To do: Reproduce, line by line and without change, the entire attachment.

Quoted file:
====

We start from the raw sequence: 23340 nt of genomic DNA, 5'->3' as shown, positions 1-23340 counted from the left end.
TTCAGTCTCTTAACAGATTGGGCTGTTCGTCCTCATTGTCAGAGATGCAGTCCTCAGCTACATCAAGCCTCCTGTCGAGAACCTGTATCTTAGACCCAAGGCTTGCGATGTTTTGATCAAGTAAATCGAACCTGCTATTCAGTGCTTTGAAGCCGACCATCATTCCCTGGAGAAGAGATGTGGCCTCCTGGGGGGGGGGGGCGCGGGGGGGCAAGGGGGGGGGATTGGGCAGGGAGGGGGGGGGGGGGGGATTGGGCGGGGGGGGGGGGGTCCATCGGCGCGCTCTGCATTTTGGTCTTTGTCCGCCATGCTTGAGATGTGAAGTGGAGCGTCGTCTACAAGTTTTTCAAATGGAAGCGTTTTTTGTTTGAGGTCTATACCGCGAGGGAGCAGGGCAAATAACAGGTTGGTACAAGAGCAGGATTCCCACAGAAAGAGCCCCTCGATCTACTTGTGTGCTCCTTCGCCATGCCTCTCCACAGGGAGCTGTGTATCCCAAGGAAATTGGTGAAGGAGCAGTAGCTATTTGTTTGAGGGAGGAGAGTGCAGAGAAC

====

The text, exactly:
We start from the raw sequence: 23340 nt of genomic DNA, 5'->3' as shown, positions 1-23340 counted from the left end.
TTCAGTCTCTTAACAGATTGGGCTGTTCGTCCTCATTGTCAGAGATGCAGTCCTCAGCTACATCAAGCCTCCTGTCGAGAACCTGTATCTTAGACCCAAGGCTTGCGATGTTTTGATCAAGTAAATCGAACCTGCTATTCAGTGCTTTGAAGCCGACCATCATTCCCTGGAGAAGAGATGTGGCCTCCTGGGGGGGGGGGGCGCGGGGGGGCAAGGGGGGGGGATTGGGCAGGGAGGGGGGGGGGGGGGGATTGGGCGGGGGGGGGGGGGTCCATCGGCGCGCTCTGCATTTTGGTCTTTGTCCGCCATGCTTGAGATGTGAAGTGGAGCGTCGTCTACAAGTTTTTCAAATGGAAGCGTTTTTTGTTTGAGGTCTATACCGCGAGGGAGCAGGGCAAATAACAGGTTGGTACAAGAGCAGGATTCCCACAGAAAGAGCCCCTCGATCTACTTGTGTGCTCCTTCGCCATGCCTCTCCACAGGGAGCTGTGTATCCCAAGGAAATTGGTGAAGGAGCAGTAGCTATTTGTTTGAGGGAGGAGAGTGCAGAGAAC